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Volume XII, Number 181

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HIPAA Enforcers Seek Public Input on Recognized Security Practices and Sharing Enforcement Recoveries with Affected Individuals

The past several years have proven difficult for healthcare entities due to increasing cybersecurity threatsbreaches and regulatory enforcement. Following these trends, on April 6, 2022, the Department of Health and Human Services (HHS) Office for Civil Rights (OCR) released a Request for Information (RFI) soliciting public comment on how regulated entities are voluntarily implementing security practices under the Health Information Technology for Economic and Clinical Health Act of 2009 (HITECH Act) and also seeking public input on sharing funds collected through enforcement with individuals who are harmed by Health Insurance Portability and Accountability Act of 1996 (HIPAA) rule violations.

OCR is seeking public comments to improve its understanding of how regulated entities are voluntarily implementing recognized security practices to help determine what potential information or clarifications it needs to provide through future rulemaking or guidance. As explained by OCR“[t]his RFI will enable OCR to consider ways to support the healthcare industry’s implementation of recognized security practices.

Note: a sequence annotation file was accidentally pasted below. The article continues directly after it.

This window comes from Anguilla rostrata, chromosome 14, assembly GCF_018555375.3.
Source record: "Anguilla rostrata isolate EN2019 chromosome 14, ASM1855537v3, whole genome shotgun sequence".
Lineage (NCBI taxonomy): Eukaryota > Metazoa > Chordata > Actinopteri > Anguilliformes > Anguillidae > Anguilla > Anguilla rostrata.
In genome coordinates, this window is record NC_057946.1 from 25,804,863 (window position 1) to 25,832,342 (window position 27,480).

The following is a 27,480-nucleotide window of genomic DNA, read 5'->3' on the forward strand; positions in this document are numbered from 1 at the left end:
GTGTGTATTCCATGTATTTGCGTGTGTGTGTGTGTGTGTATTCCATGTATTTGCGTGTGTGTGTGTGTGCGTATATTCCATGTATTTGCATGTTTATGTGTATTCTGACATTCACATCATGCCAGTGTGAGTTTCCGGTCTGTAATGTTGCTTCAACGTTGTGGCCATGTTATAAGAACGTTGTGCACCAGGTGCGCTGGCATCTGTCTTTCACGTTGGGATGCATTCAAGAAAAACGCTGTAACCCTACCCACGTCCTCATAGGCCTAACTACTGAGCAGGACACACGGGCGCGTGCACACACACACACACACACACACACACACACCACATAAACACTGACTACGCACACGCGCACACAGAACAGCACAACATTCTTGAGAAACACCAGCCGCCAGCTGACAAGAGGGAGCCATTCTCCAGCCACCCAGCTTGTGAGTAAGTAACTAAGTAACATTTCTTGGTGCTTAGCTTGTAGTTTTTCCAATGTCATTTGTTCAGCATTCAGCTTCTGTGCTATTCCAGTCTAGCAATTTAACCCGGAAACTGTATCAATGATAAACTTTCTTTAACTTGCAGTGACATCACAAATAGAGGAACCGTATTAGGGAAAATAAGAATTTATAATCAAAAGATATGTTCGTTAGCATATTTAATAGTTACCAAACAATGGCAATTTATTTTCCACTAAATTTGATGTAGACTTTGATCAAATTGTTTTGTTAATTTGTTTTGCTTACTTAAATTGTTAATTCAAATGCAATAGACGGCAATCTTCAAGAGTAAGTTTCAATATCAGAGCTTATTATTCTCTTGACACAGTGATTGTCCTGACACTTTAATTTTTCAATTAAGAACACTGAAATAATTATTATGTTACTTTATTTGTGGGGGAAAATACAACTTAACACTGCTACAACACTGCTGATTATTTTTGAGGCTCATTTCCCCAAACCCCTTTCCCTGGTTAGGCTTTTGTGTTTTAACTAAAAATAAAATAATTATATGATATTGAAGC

With respect to its request for comment on sharing of civil monetary penalties and settlements, OCR explained: [t]he RFI also will help OCR consider ways to share funds collected through enforcement with individuals who are harmed by violations of the HIPAA Rules.”

Recognized Security Practices

As we previously discussed, effective January 5, 2021, the HITECH Act was amended to require HHS to take into consideration certain recognized security practices (such as those in line with the National Institutes of Standards and Technology (NIST) guidance) of covered entities (health plans, health care clearinghouses, and most health care providers) and their business associates when determining potential fines, audit results, or other remedies for resolving potential violations of the HIPAA security rule pursuant to an investigation, compliance review, or audit. According to HHS, one of the primary goals of this change in law is to encourage covered entities and business associates to do “everything in their power to safeguard patient data.” OCR must now consider the “recognized security practices” that HIPAA covered entities and business associates adequately demonstrate were in place for the previous 12 months.